Fiscal year 2010 recruiting numbers achieved
By MCRC Public Affairs
| Marine Corps Recruiting Command | October 22, 2010
MARINE CORPS BASE QUANTICO, Va. --
Marine Corps Recruiting Command surpassed its recruiting goals for fiscal year 2010 by enlisting 33,887 Marines and accessing 1,703 officers. This is the 15th year in a row that the Marine Corps has reached its total force accessions goals.
Maj. Gen. Robert E. Milstead Jr., commanding general, Marine Corps Recruiting Command, released the following statement.
Hard work has paid off, again. Our recruiters and commanders met MCRC's Fiscal Year 2010 mission with success, and I'm proud of their collective accomplishments. After achieving 202,000 during Fiscal Year 2009, this past year was one of transition, from growth to stabilization. We recruited 33,868 enlisted and 1,703 officers. The quality of the enlisted accessions was again impressive – 99.7 percent tier I (high school graduates) and 72.9 percent mental category I-IIIA (scored in the upper half of military entrance exams). What is most noteworthy, however, is that every one of these young men and women volunteered to join our Corps during a time of war. Each knows that joining the Corps today means they’ll have a better than fair chance of moving to the sound of cannons. However, it’s now time to focus on the road ahead. The next several years will see an increase in our total force mission. Fiscal year 2011’s mission is 37,330, an increase of 3,462 over last year, and Fiscal Year 2012’s total force enlisted mission is currently projected at approximately 41,200 – the largest projected mission levied on MCRC since 2008. Marine Corps Recruiting Command is an active duty family like no other, dispersed amongst the population in communities nationwide. We have 6,000 personnel in 1,575 ‘fighting holes’ spread across all the 50 states and our territories. Over 70 percent of our recruiting forces have deployed. Although now ‘home,’ there’s still a significant amount of time spent away from family. We must rely on one another to meet present and anticipated challenges, maintaining a healthy balance between personal, spiritual and professional maintenance and development.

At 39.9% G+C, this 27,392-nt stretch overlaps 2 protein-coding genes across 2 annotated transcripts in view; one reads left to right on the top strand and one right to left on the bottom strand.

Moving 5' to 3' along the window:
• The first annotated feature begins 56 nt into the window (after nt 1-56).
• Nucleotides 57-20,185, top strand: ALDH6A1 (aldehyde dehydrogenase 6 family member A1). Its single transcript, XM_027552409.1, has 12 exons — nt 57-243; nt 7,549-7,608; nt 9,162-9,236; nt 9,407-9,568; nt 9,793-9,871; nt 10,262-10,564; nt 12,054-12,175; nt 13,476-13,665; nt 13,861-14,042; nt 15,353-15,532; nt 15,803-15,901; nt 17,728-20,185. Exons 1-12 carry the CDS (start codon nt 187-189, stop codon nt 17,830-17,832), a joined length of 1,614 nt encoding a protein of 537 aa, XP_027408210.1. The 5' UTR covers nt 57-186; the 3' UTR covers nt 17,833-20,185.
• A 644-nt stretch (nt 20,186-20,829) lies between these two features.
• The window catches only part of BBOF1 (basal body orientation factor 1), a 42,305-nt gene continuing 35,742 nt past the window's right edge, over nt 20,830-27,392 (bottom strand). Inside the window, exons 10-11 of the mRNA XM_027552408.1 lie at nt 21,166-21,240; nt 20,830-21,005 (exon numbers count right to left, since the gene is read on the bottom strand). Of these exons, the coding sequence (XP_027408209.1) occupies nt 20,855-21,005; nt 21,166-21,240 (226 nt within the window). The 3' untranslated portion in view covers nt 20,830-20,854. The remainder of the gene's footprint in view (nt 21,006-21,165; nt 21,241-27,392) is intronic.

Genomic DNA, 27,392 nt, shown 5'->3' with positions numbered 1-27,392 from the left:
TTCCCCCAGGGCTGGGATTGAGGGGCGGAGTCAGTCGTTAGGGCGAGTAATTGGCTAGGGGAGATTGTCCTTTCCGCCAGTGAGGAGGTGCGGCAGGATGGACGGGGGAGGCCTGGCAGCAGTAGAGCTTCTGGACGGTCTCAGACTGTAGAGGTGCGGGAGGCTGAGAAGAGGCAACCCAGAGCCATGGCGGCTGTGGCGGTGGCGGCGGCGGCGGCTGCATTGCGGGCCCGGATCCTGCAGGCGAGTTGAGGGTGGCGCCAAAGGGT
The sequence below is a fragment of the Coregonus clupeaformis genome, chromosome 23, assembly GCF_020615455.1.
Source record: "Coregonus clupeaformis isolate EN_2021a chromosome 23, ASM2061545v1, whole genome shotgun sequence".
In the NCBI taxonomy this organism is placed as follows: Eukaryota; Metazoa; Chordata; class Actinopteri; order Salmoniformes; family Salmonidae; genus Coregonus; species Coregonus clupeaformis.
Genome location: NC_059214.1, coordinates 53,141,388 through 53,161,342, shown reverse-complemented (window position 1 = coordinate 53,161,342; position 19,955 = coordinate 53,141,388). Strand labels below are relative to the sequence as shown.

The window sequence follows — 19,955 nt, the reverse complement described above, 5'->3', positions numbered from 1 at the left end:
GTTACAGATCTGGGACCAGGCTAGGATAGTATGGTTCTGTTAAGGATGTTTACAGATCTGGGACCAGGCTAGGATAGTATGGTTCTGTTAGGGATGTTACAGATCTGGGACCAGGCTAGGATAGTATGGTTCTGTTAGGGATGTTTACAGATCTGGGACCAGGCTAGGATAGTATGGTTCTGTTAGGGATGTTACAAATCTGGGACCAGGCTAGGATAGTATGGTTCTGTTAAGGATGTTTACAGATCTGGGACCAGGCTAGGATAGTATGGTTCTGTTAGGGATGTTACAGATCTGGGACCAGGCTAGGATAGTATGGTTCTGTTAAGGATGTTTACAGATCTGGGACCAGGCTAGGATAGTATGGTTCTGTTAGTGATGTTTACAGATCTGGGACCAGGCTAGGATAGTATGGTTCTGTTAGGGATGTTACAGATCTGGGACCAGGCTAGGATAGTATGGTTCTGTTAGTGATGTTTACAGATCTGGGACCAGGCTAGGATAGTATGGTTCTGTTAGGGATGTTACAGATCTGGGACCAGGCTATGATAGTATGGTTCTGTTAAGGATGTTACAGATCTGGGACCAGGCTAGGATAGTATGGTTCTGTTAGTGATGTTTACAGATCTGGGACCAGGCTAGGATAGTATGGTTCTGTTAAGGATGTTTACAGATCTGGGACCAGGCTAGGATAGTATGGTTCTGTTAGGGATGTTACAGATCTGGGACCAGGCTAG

Although coming off of major success, the recruiting command will continue to look toward the future and focus on their primary task, finding quality citizens willing to accept the challenge to try and become U.S. Marines.